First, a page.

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Published April 11 2013

Forum editorial: Diversion schedule unchanged

History shows that presidential budgets are dead on arrival. The gnashing of teeth (and in some quarters, celebrating) because President Barack Obama’s budget proposal does not include funding the Red River diversion is a little over the top. There will be no appreciable slowdown in project planning or on-the-ground work. The diversion still has the enthusiastic support of the U.S. Army Corps of Engineers, state leaders, the congressional delegations of two states, and local sponsors.

But back to federal budgets: Currently there are three budget documents ricocheting around Washington, D.C. Senate Democrats have theirs (the first in years), which is going nowhere. House Republicans worship at the altar of Rep. Paul Ryan’s plan. It’s going nowhere. And now the president’s three-months-late budget makes headlines, but it, too, is destined to disappear into the maw of congressional inaction and political posturing.

So where does all that leave federal funding for the diversion project? Just about where it was before the president rolled out his budget. The project is supported by senators and key congressmen from North Dakota and Minnesota. Project funding is part of the federal Water Resources Development Act, which is making its way through the U.S. Senate. The corps is looking into continued funding for ongoing work from 2013 allocations. The North Dakota Legislature likely will approve funding for Fargo and Cass County flood control work, much of which is associated with the permanent flood protection the diversion will provide.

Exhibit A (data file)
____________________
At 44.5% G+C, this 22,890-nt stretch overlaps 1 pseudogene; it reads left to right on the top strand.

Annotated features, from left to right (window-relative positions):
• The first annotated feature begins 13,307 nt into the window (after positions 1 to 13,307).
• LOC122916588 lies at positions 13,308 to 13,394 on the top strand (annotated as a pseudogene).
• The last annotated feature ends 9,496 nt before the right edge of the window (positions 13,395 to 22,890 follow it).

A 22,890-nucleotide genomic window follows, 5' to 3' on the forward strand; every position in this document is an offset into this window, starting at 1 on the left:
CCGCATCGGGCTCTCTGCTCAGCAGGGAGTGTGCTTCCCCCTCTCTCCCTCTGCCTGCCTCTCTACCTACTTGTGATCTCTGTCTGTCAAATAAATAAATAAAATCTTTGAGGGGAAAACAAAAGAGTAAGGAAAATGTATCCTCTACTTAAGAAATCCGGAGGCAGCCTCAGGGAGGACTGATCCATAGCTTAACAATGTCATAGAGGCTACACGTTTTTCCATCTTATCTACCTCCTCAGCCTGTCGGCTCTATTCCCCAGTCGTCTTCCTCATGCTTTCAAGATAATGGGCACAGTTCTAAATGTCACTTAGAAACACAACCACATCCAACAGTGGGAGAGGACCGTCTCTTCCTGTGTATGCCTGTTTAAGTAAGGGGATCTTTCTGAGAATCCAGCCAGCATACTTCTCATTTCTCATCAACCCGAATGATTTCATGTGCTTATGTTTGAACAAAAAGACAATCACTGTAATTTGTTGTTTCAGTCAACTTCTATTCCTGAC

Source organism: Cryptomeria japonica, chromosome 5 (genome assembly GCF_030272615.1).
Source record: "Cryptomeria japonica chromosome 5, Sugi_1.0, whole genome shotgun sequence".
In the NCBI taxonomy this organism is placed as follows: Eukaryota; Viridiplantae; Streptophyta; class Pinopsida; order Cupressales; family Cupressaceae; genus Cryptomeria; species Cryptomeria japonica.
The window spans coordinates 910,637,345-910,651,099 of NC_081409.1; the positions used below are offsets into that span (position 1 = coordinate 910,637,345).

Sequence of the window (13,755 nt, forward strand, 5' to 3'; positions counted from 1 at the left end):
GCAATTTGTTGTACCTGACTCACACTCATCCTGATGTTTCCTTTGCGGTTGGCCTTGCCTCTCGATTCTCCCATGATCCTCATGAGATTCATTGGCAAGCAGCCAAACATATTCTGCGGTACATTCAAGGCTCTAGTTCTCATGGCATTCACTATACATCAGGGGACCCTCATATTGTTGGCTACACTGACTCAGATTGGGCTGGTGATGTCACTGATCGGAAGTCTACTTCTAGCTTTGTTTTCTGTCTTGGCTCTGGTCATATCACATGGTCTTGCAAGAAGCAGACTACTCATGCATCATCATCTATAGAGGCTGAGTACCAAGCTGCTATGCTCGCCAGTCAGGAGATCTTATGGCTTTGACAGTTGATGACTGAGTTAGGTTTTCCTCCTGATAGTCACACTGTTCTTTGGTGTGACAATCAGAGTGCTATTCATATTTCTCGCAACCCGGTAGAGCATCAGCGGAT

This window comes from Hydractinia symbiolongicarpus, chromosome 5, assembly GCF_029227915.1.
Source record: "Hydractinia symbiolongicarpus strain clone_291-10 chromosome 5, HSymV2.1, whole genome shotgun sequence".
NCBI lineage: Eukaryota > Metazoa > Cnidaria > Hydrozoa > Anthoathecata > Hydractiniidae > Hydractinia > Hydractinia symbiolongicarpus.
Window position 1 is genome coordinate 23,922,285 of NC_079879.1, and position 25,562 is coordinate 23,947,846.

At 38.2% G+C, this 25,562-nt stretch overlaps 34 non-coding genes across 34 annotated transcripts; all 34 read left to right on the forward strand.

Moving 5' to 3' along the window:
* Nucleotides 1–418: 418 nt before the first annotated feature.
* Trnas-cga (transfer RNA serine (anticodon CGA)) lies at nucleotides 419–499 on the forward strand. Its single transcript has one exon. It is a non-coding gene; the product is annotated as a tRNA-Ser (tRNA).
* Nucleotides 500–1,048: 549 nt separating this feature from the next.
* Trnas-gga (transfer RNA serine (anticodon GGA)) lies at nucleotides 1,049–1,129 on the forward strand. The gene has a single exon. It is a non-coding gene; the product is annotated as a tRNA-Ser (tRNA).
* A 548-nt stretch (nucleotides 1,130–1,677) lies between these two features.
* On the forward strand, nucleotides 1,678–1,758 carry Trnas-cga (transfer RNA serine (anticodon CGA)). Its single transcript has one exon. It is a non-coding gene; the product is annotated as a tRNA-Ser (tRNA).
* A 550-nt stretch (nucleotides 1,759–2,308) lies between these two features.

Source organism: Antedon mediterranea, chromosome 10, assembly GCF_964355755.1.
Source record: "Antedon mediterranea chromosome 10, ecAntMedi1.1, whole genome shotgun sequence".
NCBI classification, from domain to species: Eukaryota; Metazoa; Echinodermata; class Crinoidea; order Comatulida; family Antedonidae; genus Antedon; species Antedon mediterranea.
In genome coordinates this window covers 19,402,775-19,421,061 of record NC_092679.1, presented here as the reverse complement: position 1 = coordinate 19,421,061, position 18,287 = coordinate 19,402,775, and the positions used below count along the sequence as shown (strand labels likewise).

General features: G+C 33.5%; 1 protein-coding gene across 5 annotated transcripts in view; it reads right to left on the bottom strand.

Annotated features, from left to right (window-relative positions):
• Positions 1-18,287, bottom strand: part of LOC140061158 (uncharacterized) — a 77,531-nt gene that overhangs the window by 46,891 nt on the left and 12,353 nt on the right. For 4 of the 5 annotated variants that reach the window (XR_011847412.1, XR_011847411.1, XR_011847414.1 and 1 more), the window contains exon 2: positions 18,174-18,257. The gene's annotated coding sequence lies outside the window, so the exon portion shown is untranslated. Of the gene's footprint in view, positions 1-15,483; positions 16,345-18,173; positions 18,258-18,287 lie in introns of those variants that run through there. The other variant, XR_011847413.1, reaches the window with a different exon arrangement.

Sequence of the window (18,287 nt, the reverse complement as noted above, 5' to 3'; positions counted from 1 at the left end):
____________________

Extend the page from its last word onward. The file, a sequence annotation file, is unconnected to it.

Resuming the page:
A setback? Maybe it’s a short-lived psychological setback for some diversion supporters. But when it comes to substance, when it comes to the diversion moving along on schedule, not much has changed.


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Forum editorials represent the opinion of Forum management and the newspaper’s Editorial Board.